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Q:  I teach middle school science. Last year, I got written up for not meeting standards. I lost students’ papers and quizzes and didn’t return them within the required time frame. Grading is a problem for me, but sometimes it’s not my fault. Kids will either pretend they handed in work or will forget to put their names on something. No one’s ever going to give me the benefit of the doubt, though, because parents and kids have made too many complaints. I’m in danger of getting put on probation, which is one step before losing my job. I think I’m a good teacher otherwise, and I want to figure out this whole organization thing. I’ve tried having kids hand me papers directly so I can check off their names and put them somewhere safe right away. That hasn’t really done much to help me. I’m overwhelmed and honestly don’t know that I can turn this around. I’ve been this way for as long as I can remember, and I’ve been a teacher for more than a decade. Any suggestions?


A: As a school counselor, parents often ask me this question. They generally contact me when their kids are disorganized, discouraged, and shutting down. It sounds like you’re in that same low place. I’m going to give you some of the same advice I give them. Before I do that, however, your history raises a red flag. Have you ever been tested for ADHD? It might be worth mentioning your difficulties to a professional who can do an assessment.

In the meantime, you need some compensatory strategies. I’d start by identifying coaches and mentors in your building. Do you have a staff development specialist? A department chair? A supportive administrator? If there are teachers who seem to have this down, ask them whether they’d be willing to meet with you. Talk to them about their approach. What are they doing that you can emulate? Would they be willing to assess your current system and make suggestions? Would anyone be willing to check in with you at regular intervals to hold you accountable? If you’ve been written up, that support may already be in place.

You’re discouraged, but everyone is working on something. This is your thing. You haven’t mastered these executive functioning skills yet, but there’s no reason to stop trying. Here are some ideas that may help.

  • Get a good planner. More importantly, use it. Break down long-term goals into chunks. Create intermediate deadlines. Keep them realistic. If there are 30 papers to grade and you have three days, commit to reading 10 each day.
  • Understand your school’s turnaround requirements and note them in your planner. Stay on track to meet those deadlines. Avoidance will only add to your stress.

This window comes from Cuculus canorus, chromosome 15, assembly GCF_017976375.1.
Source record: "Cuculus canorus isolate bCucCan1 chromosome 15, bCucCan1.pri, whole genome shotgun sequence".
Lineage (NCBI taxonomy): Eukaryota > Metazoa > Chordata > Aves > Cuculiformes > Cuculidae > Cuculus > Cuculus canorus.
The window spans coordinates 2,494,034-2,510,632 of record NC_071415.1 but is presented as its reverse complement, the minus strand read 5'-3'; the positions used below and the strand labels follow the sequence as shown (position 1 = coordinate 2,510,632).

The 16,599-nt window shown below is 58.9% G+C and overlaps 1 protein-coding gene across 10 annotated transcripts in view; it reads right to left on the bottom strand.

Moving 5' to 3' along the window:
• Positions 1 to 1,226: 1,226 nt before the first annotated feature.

• Identify your most productive pockets of time. Block those hours off as non-negotiable work time. Be consistent and don’t make exceptions.
  • Take advantage of found time. If you have ten minutes at the end of lunch, you may not be able to focus on grading, but you can update your calendar or organize stacks of assignments. This also may help you with task initiation. If everything is clear and organized when you have concentrated time to work, you’ll be able to hit the ground running.
  • Designate different areas for different purposes at both home and school. If you work well at your kitchen table, make that your regular workspace. Wherever you work, keep it uncluttered. You don’t want visual distractions. This is true for your classroom, too. Set aside time at the end of each day to straighten up. When your space is organized, with clear “in” and “out” boxes, you’ll be less likely to lose papers. Also, keep any necessary supplies easily accessible.
  • Choose something you can do every day that only takes five minutes but will help you stay organized. Maybe you write a daily checklist, or mentally assess how long you’ll need to wade through a set of quizzes. Use the strategy faithfully every day until it becomes a habit.
  • Be efficient. So many of us toggle between social media and work, when we’d be better off setting aside separate time for each. Put your phone away when it’s time to grade.
  • Make sure you’re getting adequate sleep and exercise. You’ll function better if you move your body and practice self-care. Do 20 jumping jacks if you have to, or just get a glass of water. That may lower your stress level, too, which will improve your concentration.
  • When grading, build in regular, short breaks and stick to them. You’ll have more staying power. But then get back to work.
  • Be positive and solution-oriented. Remind yourself of other difficult things you’ve accomplished. Instead of focusing on your deficits, ask yourself questions. “What do I need to do today to meet the next deadline? What would I advise someone else in my situation?”
  • Give yourself small rewards when you meet deadlines like turning in reports in a timely fashion.
  • Keep checking in with mentors, role models, supervisors, and anyone else who can offer practical advice. When they’re unavailable, ask yourself, “What would [my role model] do?” You might realize you know what to do and just need to mobilize.
  • Use technology to your advantage. Set reminders and deadlines and use online calendars. You can even set timers to alert you when it’s time to take a break or get to work.
  • See what works. Assume you’ll have to tweak your systems. If you thought you’d be productive at 5 a.m., but press snooze 15 times instead, change your designated work time.

These skills are tough to master, especially when you’re an adult with ingrained bad habits. It’s easy to get distracted by social media, a call from a friend, or laundry lists of household errands. Don’t be too hard on yourself, but make this a priority. You’ll feel less stressed and you may even save your job.

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